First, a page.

We often like to look at our successes and better moments and construct a story about who we are based on all those good deeds, just like Peter did when Jesus prophesied what was to come. Have you, like Peter, experienced the shattering of your blissful illusion of yourself? How did you feel in that moment? I would suspect shame would be a very common emotion.
Shame and Chocolate Therapy
On a personal level, I have struggled with my weight for most of my life. I was always pudgier than my classmates growing up, and heard no shortage of fat jokes. I liked to think of myself as strong, which was accurate enough, but the truth was also that I was medically obese. I was ashamed of this, and my first few appointments with dieticians were so filled with shame that I came home feeling defeated and dove into a tub of Ben & Jerry’s. I felt emotionally wounded, and so bought my favourite flavour of ice cream, aptly named “Chocolate Therapy”. While I chuckle now as I write these words, at the time it was incredibly difficult. In those moments, my shame about my own gluttony led me to indulge that sin even more. While shame is potentially a helpful indicator that something was wrong, it was a terrible motivator as it led to more of the same negative behaviour.
I, like Peter, would have done well to acknowledge that there were, in fact sinful inclinations lurking within myself. Denying that fact led to even more negative behaviour. Only after coming to grips with the reality about myself—without wallowing in shame—was I able to start making better food choices. So how did this happen? I not only had to acknowledge my faults, but I had to have a vision for something better and a belief that it was possible. At this point I’ve lost more than 60 pounds in a slow, healthy, and sustainable way.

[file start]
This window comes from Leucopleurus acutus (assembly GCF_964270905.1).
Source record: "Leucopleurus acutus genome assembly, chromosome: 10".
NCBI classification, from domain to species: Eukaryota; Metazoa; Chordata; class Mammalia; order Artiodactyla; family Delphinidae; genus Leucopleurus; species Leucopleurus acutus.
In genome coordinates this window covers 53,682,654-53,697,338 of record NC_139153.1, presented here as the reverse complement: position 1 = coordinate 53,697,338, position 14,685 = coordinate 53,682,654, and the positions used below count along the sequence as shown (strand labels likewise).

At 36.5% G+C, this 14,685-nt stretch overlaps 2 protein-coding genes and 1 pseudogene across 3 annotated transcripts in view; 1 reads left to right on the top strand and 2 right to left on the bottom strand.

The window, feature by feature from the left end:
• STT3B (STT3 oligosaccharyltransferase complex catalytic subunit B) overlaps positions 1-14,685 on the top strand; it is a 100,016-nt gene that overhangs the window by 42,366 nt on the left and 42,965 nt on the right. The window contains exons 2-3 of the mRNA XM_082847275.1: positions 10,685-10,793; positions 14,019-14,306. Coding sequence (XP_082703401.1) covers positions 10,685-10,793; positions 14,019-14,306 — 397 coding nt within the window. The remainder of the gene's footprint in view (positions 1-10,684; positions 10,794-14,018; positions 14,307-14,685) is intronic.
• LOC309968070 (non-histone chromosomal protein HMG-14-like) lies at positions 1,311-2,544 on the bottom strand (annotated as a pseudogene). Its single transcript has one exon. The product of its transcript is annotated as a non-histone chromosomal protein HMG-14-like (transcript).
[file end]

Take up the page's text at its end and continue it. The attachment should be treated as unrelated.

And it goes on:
A Better Vision
Jesus also gave Peter a vision for what was to come after his denial. Before Jesus revealed to Peter his impending cowardice, he said this: “I have pleaded in prayer for you, Simon, that your faith should not fail. So when you have repented and turned to me again, strengthen your brothers.” (Luke 22:32, emphasis added). Jesus saw that Peter was about to abandon and deny him. Jesus also saw, however, that Peter still had a purpose. Peter was not worthless. Just as Peter’s denial was no surprise to Jesus, neither is the fact that God can use people even though they fail.
Just as Jesus wasn’t surprised at the imperfections within Peter’s soul, neither is he surprised at ours. God has a plan and a purpose for each of us. When we remain in the realm of shame, we are far more likely to become more of what we despise. When we push past the shame and come to think of ourselves with sober judgment (Romans 12:3), we can repent and humbly begin to do the work that Jesus has for us. We discover grace, and we receive purpose.
As followers of Jesus, when we look into the Word and see our own reflection, let us not give way to the snares of shame and denial. Like the story of Peter, Jesus sees our flaws more clearly than we see them ourselves, and the Good Lord loves us even still. Instead of shame and denial, let’s take one more step into the Word to discover God’s beautiful vision for our lives. When we let Jesus take our shame, and in return, accept God’s perspective of us, we come to truly find ourselves—and so much more, because, “Anyone who belongs to Christ has become a new person. The old life is gone; a new life has begun!” (2 Corinthians 5:17).
Kevin Wiebe, BA, is the pastor of New Life Christian Fellowship (Stevenson/Tilbury, Ont.) and has held various administrative and educational roles in the EMC.